We usually spend Christmas day just the six of us as a family. It’s more relaxed somehow. Classic FM on the radio, all of us helping with the veg prep. Later on, gorging ourselves silly, a walk, then the Queen’s Speech and Christmas pudding. This time, we reminisced over last year. How odd it had seemed. Traditionally we always have my wider family around on Boxing Day. It’s hard work, as there are a lot of us, twenty in fact, but it’s one of the rare occasions we all get together these days. Last year, due to the bubble system, we were unable to do it and we had all felt strangely bereft on Boxing Day 2020 – no one coming round to eat the cold cuts of meat, no creating a buffet of tasty morsels and left over Brandy sauce and trifle.

But this year, it wasn’t going to be that way. Boxing Day was back on. The food was prepared and ready in the fridge. Miraculously the extended family presents were already wrapped and labelled under the tree, thanks to extra help from my sixteen year old. The tree looked particularly spectacular, taller than our usual one, with baubles and the angel on top sparkling, radiating joy and Christmas spirit. The house looked more Christmassy than it ever has. For once everything was Christmas perfect. Except…

The evening of Christmas day, my husband started coughing. I have to confess; I did peer at him a little suspiciously at first. We have been married long enough for me to know that the invasion of my family en masse can be a little trying for him. But as the evening went on, the cough worsened and it was soon apparent we had a problem. Lateral flow was negative, but my ninety year old Dad is currently unwell with renal disease and therefore vulnerable. His illness came on suddenly last March when he went from being quite amazingly fit and healthy (in spite of having cancer five times since his late fifties), walking the dog twice a day, picking up shopping in his car, moving heavy concrete bricks in the garden and digging the veg patch, to exhausted and barely able to do anything. He is now immunosuppressed due to his last pioneering treatment to prevent the deterioration of his condition. Even a cold can make him really unwell – he was hospitalised in the Autumn with pneumonia.

With a heavy heart I messaged everyone and cancelled Boxing Day festivities at the last minute. At least I could drop food to my sisters who kindly took over the celebrations at her house. But I confess I had a lump in my throat when talking to my Dad through the doorway, all dressed up and spruce in his best Christmas jumper. I so badly wanted to spend that time with both him and my Mum. We have already lost so many occasions, they’ve missed so much with the girls the past couple of years due to the constant necessity to shield them both.

So once more, Boxing Day was quiet. It felt all the more poignant because I knew we might not get the next opportunity to celebrate later in the week as planned. With my Dad’s health as it is, such occasions are precious, rare, to be treasured like gold dust.

My fears were realised, the following Wednesday, Dad was admitted to hospital on my parent’s wedding anniversary. He’s been in a ward with no visitors, over an hour away.

Now, since the New Year, my Dad has contracted Covid at the hospital and his kidney is beginning to fail fast. On top of this, my daughter’s mental health issues have seriously worsened. I had hoped like any other New Year, this would be a fresh start. A time for new beginnings, as though somehow magically, this year would be better than the last two. Unrealistic I know, but that’s part of our wonderful human condition, we live in hope.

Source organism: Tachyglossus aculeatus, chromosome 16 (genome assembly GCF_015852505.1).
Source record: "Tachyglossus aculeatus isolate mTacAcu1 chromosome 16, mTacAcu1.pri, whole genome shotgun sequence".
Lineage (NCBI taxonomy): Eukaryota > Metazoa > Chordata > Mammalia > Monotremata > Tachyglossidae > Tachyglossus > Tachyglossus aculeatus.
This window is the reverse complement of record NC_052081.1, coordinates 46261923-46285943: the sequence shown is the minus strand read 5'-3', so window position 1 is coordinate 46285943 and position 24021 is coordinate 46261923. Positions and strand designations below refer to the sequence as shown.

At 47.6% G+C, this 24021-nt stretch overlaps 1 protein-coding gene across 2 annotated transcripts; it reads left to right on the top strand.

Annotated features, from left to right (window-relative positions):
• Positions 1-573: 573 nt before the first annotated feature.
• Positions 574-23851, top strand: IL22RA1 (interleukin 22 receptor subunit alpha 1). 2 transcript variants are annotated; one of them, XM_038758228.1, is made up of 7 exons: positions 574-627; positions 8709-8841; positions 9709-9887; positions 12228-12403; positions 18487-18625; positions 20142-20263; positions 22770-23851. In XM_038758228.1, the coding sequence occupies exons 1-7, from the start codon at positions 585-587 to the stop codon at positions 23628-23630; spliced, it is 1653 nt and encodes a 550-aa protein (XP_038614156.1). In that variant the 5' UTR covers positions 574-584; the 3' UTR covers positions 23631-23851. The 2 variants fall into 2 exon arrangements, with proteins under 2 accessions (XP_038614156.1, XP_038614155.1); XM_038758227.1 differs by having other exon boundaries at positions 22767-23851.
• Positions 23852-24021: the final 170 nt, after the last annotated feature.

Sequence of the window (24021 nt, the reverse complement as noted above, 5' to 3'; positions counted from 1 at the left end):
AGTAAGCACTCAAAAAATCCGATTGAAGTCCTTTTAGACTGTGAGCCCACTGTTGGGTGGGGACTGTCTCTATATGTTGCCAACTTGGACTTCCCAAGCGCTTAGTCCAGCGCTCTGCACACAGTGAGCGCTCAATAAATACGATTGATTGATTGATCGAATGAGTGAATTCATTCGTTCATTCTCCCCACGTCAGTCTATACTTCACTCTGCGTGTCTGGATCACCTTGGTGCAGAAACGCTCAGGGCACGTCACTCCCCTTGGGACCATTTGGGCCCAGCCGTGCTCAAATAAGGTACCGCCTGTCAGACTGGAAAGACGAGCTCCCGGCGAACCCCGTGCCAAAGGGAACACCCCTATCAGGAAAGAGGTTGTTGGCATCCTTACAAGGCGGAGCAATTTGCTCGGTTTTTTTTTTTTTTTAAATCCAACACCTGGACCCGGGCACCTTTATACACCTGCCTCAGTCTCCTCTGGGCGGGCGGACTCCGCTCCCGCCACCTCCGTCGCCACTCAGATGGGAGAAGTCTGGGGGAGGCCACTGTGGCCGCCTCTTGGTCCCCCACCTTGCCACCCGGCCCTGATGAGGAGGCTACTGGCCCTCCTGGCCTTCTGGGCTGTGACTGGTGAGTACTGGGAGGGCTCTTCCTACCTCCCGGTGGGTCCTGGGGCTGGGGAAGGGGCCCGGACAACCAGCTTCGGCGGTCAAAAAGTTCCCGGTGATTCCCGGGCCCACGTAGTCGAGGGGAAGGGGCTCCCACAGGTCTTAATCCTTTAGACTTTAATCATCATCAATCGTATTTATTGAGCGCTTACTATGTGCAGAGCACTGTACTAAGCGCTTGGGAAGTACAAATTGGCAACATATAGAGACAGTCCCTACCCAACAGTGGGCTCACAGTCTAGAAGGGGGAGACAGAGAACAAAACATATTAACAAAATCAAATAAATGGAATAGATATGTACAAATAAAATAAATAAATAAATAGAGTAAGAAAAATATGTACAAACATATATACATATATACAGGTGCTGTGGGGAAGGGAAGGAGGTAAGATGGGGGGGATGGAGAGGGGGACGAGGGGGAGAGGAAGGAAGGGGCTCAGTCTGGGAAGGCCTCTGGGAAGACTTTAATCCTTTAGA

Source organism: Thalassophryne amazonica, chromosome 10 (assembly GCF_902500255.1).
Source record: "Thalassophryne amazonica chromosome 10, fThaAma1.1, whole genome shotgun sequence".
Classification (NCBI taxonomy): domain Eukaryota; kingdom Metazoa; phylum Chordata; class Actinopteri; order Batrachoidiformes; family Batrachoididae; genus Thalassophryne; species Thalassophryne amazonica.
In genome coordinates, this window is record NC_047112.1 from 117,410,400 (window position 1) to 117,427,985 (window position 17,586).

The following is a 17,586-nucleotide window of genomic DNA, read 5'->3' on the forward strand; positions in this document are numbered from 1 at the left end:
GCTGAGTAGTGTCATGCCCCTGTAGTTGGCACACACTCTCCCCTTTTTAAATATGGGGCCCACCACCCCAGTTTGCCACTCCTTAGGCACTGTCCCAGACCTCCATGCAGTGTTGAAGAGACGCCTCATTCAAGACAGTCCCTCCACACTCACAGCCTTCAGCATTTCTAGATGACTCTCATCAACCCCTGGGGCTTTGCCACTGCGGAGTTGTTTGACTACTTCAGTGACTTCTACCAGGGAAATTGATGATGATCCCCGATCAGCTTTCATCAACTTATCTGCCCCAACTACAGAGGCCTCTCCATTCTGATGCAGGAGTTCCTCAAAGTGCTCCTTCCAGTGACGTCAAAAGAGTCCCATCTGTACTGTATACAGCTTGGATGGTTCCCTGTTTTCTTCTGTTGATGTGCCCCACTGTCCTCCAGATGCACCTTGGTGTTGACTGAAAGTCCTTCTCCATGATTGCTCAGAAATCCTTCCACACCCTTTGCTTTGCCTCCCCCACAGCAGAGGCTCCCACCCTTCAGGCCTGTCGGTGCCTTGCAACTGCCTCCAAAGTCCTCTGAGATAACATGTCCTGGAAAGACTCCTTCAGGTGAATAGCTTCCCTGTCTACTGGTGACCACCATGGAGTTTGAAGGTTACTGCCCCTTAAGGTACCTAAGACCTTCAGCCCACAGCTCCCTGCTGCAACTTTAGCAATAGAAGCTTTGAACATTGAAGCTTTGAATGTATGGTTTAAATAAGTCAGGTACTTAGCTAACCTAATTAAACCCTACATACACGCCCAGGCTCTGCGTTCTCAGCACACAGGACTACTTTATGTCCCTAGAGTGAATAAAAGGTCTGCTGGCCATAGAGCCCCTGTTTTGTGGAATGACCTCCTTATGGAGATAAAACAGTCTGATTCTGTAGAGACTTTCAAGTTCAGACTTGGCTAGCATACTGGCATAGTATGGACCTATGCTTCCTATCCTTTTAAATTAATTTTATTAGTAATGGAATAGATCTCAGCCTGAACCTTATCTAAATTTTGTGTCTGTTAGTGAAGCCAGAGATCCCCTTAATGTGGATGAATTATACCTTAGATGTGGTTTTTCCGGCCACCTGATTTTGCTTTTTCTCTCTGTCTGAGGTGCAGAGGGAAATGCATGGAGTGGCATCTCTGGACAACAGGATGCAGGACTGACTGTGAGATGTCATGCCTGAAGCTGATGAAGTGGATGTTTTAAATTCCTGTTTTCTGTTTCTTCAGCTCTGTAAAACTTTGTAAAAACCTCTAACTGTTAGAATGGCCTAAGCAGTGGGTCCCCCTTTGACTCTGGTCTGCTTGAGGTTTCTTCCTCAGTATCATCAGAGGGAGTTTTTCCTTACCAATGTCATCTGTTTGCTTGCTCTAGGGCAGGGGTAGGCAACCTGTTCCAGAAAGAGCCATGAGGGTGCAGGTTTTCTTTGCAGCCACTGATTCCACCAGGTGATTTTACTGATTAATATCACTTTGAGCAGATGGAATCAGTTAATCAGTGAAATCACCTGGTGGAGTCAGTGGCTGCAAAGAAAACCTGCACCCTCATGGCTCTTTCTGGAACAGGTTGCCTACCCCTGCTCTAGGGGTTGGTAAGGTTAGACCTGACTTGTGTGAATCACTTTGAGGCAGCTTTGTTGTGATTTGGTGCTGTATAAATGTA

However, I was lucky enough to speak to Dad on the phone yesterday and was blown away by his sheer strength of spirit and the fact he told me to look after myself following the covid booster (feeling rough with it) even though he is struggling with the illness itself. And I know it sounds trite, but I was incredibly thankful to be able to speak to him at all. My twelve year old, played the piano to a phone held aloft and finally last night, my Mum was able to come round for dinner and see our lovely decorations.

Perhaps this last couple of years has readjusted our expectations, put things in perspective. Somehow it’s peeled back the exterior, the tough outer decorative skin of the toot and things that simply aren’t relevant and allowed us to focus on what seriously matters inside.

Life, love, friends and family are precious.

For many reasons this has been, as we saw empasised so beautifully on Princess Kate’s glorious celebratory ‘Together at Christmas Service,’ an incredibly difficult time, impossible for so many. The Duchess described the event as, ‘a celebration of life in our communities and illustrates how acts of kindness, empathy and love can nurture and reconnect us.’

This was the theme of my pandemic romance, ‘Love in Lockdown.’

‘In lockdown nothing was definite, nothing was certain except the strength and resilience of love and community…the reality is that when everything else stops, love is all that’s left.’

This year the Queen spent her first Christmas as a widow at Windsor with only direct family members. How poignant was the song in Princess Kate’s service, ‘For those who can’t be here.’ There were so many who once again couldn’t celebrate Christmas with those they love.

But Christmas was never designed to be perfect. According to the original story of Jesus’ birth, Mary arrived at Bethlehem, hugely pregnant, riding on a donkey and due to the decree ordained by Caesar Augustus, for all to return to their home town, all the guest rooms were full. This must have been a complete nightmare. In the end as the story goes, Mary gave birth to her son amongst the animals in the stable. Yet this miracle of the baby Jesus, laid in a manger, surrounded by oxen, presents an iconic and beautiful scene. It simply wouldn’t have been the same if he had been born in a typical house of that time, in a bed. Sometimes out of difficulty, miracles are born.

We put so much pressure on both Christmas and New Year being perfect. The presents have to be just right, the baubles need to match, the fireworks must be amazing, the alcohol flowing, the party the best. Yet all that really matters when all is said and done is love.

If this pandemic has taught us nothing else, over the past two years, we have learnt that even if we couldn’t all be together in person once again this Christmas and New Year that we were and are all united in love and community. And whilst love, like Christmas may not be perfect, it is pretty special and something worth celebrating.